Working with SCVMM 2012 Powershell in C# - InvokePowerShell function

I have a blog post on Working with SCVMM Powershell in C# - InvokePowerShell funciton, that has been pretty popular and helpful to some. I want to write a subsequent blog post on doing the same thing but what has changed in SCVMM 2012.

SCVMM 2012 has replaced it's pssnapin (formerly Microsoft.SystemCenter.VirtualMachineManager) with a PowerShell module. Modules were introduced in PowerShell v2 and have added functionality over pssnapins. There is plenty on the web on PowerShell modules, and that is not the topic of this blog. In this blog I will show you how to load the SCVMM 2012 PowerShell module so you may make C# calls to SCVMM 2012 via embedded PowerShell.




In my applications, I use the InvokePowerShell function to call into SCVMM any time I need to work with any of the objects managed by SCVMM. My function will take a string parameter that contains the powershell I want to call. In my sample string you will see I add \r\n in my strings. This puts line breaks in the string so that when I debug, and I view my powershell in the Visual Studio debugger windows, the script is very easy to read (and check for errors!).

The function will return a PSObject. This PSObject will return any errors if occurred, or if successful any information that would be normally seen in the powershell window. I show some examples of how to use this function as well.

Before you can use this function, you will need to add a reference to the System.Management.Automation.dll. This is not so straight forwarded because this .dll is a little hard to find. Take a look at this article that will help you add this reference.

Here is link for reference on the System.Management.Automation namespace:

OK.. let's take a look at the function:

 RunspaceConfiguration rconfig = RunspaceConfiguration.Create();
 PSSnapInException Pwarn = new PSSnapInException();
 Collection<PSObject> results = new Collection<PSObject>();
 Runspace runspace = RunspaceFactory.CreateRunspace();
 string test = "Import-Module VirtualMachineManager\r\n";
 runspace = RunspaceFactory.CreateRunspace(rconfig);
 pipeline = runspace.CreatePipeline();
 results = pipeline.Invoke();
 catch (Exception ex)
 return ex.Message;

OK so now we have a function to call our powershell scripts. You will have to check and handle your exceptions yourself. Do not leave the try-catch like this as you will miss uhandled exceptions.  

There is one issue you have to be very careful with with this function. If this function is run in a process, and multiple calls to Get-VMMSerrver are called, a connection for each call will be held in the process until the process is taken down. The runspace Close and Dispose call do not clear these out. Avoid calling the generic Get-VMMServer cmdlet with this function. If you must use this cmdlet, make sure that it is only called once, and store a way to check with it with a static variable in your code.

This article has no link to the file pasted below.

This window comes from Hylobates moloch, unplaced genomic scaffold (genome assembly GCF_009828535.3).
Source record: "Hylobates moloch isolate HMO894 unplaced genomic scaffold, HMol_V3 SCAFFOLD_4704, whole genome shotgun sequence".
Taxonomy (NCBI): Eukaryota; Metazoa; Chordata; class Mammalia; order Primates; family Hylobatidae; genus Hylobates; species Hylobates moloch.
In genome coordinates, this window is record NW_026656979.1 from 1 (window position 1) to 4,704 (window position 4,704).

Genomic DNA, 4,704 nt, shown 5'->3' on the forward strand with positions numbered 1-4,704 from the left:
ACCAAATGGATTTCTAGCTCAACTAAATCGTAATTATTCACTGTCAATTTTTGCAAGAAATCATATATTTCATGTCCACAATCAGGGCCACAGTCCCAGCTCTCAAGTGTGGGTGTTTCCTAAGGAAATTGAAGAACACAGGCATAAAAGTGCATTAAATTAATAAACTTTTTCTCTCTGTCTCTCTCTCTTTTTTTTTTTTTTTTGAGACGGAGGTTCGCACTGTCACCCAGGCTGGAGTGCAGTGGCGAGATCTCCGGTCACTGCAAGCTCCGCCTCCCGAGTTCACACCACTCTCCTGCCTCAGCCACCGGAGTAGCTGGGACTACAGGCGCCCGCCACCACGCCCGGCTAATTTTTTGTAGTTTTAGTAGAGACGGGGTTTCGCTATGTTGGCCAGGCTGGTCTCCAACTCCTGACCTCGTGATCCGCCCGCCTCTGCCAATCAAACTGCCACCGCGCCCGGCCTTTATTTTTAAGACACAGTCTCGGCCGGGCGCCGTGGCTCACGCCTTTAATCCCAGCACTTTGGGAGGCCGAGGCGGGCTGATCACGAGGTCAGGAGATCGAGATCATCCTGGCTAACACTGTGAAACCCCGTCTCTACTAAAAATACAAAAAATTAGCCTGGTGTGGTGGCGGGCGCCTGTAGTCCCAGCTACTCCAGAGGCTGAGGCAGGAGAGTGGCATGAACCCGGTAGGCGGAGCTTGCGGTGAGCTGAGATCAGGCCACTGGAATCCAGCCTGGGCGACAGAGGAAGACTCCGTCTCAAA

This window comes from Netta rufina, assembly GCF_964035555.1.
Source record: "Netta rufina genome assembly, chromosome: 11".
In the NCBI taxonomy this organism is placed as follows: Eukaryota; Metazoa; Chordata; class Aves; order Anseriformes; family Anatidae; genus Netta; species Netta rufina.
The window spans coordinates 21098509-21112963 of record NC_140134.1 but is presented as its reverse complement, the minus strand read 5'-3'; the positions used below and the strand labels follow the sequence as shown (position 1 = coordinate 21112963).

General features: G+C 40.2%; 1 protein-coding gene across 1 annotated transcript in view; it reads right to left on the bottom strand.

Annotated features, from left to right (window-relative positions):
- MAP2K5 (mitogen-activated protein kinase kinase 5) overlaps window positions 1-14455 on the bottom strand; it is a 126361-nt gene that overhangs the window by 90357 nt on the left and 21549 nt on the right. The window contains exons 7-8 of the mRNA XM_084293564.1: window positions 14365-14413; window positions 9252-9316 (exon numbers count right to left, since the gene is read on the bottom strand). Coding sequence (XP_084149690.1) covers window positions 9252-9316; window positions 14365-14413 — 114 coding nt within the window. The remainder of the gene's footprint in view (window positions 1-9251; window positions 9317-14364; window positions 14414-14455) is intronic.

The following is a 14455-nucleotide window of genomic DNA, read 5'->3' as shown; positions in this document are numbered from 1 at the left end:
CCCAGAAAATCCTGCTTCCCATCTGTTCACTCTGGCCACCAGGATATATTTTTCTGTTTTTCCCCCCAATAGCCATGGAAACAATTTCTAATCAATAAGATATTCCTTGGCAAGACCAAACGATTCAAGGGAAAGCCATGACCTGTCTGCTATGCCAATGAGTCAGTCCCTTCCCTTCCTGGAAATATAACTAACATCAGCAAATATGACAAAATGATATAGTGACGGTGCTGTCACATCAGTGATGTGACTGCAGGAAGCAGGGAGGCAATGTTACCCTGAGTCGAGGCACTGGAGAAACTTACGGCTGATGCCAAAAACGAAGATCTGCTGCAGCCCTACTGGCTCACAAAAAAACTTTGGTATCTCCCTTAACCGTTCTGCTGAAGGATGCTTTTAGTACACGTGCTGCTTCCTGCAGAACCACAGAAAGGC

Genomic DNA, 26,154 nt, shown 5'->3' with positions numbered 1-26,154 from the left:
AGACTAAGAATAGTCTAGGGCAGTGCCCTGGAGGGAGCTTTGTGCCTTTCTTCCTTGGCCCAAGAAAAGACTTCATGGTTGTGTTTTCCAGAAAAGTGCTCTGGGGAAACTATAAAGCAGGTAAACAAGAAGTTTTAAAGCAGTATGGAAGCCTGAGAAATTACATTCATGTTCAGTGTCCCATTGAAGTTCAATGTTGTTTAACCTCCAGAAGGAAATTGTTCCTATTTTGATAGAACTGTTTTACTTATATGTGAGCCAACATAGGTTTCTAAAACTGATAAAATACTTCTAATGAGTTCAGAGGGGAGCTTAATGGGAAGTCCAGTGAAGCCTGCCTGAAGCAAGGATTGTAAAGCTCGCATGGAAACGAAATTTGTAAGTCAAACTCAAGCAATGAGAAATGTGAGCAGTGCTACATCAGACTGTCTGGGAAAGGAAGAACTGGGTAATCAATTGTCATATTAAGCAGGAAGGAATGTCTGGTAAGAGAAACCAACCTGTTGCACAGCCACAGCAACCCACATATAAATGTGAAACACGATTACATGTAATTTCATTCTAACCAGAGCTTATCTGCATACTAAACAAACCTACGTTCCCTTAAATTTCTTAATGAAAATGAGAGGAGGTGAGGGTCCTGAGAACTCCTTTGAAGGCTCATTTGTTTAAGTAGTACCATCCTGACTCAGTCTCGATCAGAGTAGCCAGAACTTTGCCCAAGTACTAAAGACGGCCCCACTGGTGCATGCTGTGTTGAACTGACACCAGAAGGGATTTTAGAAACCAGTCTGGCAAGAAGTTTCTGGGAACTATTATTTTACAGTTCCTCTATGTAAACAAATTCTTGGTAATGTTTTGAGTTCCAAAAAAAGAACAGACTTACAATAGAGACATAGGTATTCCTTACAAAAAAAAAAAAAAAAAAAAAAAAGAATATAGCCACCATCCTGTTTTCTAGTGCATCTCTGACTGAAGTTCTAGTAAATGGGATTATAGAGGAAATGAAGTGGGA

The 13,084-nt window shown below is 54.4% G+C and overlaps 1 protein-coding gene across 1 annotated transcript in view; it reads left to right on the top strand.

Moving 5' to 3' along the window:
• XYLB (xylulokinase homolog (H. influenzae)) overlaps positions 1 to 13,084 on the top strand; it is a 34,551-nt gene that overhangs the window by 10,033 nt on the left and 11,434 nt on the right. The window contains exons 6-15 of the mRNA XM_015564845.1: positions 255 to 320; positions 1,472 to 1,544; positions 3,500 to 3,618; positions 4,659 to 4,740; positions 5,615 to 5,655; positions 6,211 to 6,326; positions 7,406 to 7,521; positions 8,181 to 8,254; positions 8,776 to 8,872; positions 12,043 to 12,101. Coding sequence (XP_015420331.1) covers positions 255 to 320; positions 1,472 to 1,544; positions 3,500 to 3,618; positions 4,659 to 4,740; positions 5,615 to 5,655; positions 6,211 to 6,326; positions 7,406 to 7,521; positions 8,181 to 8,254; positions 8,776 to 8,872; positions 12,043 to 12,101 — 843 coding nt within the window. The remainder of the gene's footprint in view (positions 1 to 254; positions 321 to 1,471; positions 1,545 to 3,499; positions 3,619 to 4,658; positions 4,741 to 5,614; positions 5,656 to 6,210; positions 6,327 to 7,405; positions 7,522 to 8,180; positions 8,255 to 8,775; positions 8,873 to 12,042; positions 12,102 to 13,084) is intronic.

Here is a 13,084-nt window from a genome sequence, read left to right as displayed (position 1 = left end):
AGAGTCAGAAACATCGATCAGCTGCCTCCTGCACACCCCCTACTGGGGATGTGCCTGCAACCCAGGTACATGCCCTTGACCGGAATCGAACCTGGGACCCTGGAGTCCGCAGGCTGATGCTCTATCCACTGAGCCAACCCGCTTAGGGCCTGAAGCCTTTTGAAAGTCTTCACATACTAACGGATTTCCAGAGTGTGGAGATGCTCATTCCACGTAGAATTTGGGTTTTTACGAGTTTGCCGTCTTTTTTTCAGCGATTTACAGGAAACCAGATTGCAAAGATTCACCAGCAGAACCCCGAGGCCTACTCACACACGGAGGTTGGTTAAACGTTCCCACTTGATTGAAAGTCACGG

Let's take a look at using the InvokePoweShell function. I'll use this function to take a SCVMM host out of placement. I will pass into this function a string for the host name, and a boolean value to set the host available and not available. The function will return true, if it succeeds and false if there is a problem:

public bool SetHostAvailabeForPlacement(string HostName, boolean val)


            bool retval = true;

            string psscript = "$MyHost = Get-VMHost -VMMServer localhost -ComputerName '" + HostName + "'\r\n Set-VMHost -VMHost $MyHost -AvailableForPlacement $" + val;



                Collection<PSObject> results = InvokePowerShell(psscript);




                return false;


            return retval;


You will notice that in my powershell script, I didn't use the Get-VMMServer function instead I just told the cmdlet which server to use. I also could have made this powershell a little cleaner by making the cmdlet call in one line:

string psscript = "$MyHost = Get-VMHost -VMMServer localhost -ComputerName '" + HostName + "' | Set-VMHost -AvailableForPlacement $" + val;

In this example I'm not looking for any data back so I don't check the results PSObject. See my other blog posts for examples of this.

The last thing I want to demonstrate in this blog is how to use powershell that can be called from C# where you don't need to recompile your code to change the powershell. What I do is read the contents of an external text file into a string. I then parse that string replacing place holders with the values that I need.

public void CallPSFromFile(string FileName)


            StreamReader sr = new StreamReader(FileName);

            string psscript = sr.ReadToEnd();


            string VMName = "MyTestVM";

            psscript.Replace("__VMName__", VMName);

            Collection<PSObject> results = InvokePowerShell(psscript);


This is a very simple function, and in the real world, you will want to make sure that your file read process doesn't error out.  The StreamReader is the System.IO namespace, add a Using statement to add it to your code.

This function will read in the text from the text file and then replace any occurances of "__VMName__" with my value. I add the underscores to my replacement text to make them easy to find.

Here's a sample text file to remove a VM that can be used with the above sample:

$MyVMs = @(Get-VM -VMMServer | where { $_.Name -Match "__VMName__" } )

$MyVMs | Remove-VM

As always, enjoy!